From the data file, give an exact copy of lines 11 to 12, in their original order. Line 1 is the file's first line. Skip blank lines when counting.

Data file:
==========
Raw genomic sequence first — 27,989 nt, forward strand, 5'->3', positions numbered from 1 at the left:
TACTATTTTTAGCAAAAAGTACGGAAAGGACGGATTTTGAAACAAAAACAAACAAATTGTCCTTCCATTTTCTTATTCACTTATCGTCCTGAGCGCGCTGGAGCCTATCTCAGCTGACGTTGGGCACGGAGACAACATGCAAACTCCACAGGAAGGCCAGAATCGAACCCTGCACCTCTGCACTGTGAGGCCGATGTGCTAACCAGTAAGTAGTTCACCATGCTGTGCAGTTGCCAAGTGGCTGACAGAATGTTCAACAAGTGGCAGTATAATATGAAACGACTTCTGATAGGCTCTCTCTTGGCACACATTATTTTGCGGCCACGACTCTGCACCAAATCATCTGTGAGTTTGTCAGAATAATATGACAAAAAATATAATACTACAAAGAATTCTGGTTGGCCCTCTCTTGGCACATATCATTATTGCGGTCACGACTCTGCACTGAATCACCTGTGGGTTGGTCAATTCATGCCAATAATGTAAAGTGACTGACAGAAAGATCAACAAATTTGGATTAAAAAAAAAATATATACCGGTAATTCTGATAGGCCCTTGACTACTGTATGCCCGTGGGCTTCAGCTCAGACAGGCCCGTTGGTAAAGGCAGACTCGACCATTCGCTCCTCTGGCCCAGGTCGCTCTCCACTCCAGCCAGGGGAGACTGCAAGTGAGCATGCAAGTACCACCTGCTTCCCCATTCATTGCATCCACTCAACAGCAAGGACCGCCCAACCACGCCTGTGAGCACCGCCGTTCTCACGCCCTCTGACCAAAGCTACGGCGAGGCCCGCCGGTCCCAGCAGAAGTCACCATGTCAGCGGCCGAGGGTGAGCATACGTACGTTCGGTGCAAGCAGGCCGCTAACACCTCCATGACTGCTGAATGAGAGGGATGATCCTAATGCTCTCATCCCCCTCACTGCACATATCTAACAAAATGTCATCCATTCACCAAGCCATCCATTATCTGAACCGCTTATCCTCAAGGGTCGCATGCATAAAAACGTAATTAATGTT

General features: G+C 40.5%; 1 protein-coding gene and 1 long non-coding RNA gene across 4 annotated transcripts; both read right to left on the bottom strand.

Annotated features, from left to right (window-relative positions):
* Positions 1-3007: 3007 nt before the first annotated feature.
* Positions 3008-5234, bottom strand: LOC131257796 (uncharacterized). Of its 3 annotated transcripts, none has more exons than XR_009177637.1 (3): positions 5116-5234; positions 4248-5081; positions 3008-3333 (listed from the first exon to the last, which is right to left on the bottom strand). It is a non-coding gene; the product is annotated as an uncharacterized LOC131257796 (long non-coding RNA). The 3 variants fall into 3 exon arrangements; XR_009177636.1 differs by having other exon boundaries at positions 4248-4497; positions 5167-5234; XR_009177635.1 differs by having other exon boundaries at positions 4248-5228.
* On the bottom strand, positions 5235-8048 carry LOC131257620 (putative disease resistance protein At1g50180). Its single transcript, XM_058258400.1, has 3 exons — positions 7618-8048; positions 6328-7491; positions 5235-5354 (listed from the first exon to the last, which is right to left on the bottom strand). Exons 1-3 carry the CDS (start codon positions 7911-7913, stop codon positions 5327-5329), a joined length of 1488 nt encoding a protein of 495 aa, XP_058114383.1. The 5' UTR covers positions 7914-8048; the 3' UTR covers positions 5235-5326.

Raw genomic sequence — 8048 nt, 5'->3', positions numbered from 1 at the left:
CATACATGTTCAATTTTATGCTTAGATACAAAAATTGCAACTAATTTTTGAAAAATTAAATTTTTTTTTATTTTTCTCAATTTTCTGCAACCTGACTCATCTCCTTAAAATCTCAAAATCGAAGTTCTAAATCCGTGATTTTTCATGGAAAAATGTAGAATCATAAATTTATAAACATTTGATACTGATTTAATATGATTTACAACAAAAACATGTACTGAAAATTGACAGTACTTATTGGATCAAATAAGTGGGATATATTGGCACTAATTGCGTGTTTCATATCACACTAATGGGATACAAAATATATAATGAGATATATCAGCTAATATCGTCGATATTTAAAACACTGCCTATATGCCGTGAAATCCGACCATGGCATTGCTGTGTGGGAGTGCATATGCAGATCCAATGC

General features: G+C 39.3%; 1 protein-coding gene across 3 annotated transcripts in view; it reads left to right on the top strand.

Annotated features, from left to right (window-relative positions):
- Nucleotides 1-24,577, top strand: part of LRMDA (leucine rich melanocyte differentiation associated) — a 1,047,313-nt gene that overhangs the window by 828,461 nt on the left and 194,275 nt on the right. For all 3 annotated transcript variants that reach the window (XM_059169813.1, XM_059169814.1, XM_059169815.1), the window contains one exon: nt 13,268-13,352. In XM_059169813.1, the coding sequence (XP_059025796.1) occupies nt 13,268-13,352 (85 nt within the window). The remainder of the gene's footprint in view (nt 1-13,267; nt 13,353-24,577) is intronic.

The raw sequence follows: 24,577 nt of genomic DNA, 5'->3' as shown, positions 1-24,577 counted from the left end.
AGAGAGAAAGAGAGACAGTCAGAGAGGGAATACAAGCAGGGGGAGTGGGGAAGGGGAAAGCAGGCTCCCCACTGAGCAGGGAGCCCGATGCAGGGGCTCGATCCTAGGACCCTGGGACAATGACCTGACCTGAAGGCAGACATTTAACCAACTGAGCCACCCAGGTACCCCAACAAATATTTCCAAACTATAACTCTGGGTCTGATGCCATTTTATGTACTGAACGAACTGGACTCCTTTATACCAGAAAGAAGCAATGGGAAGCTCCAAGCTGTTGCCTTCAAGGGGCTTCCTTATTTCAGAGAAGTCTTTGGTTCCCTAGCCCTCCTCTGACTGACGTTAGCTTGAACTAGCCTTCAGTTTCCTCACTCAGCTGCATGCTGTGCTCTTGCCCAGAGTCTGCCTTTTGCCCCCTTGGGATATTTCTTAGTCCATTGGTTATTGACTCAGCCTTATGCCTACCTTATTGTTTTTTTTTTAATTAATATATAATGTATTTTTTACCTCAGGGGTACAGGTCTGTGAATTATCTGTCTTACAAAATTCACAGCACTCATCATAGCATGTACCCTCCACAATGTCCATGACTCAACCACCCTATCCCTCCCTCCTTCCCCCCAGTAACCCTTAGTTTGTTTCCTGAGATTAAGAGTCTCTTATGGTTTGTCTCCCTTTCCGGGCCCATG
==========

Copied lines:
Annotated features, from left to right (window-relative positions):
- Nucleotides 1-24,577, top strand: part of LRMDA (leucine rich melanocyte differentiation associated) — a 1,047,313-nt gene that overhangs the window by 828,461 nt on the left and 194,275 nt on the right. For all 3 annotated transcript variants that reach the window (XM_059169813.1, XM_059169814.1, XM_059169815.1), the window contains one exon: nt 13,268-13,352. In XM_059169813.1, the coding sequence (XP_059025796.1) occupies nt 13,268-13,352 (85 nt within the window). The remainder of the gene's footprint in view (nt 1-13,267; nt 13,353-24,577) is intronic.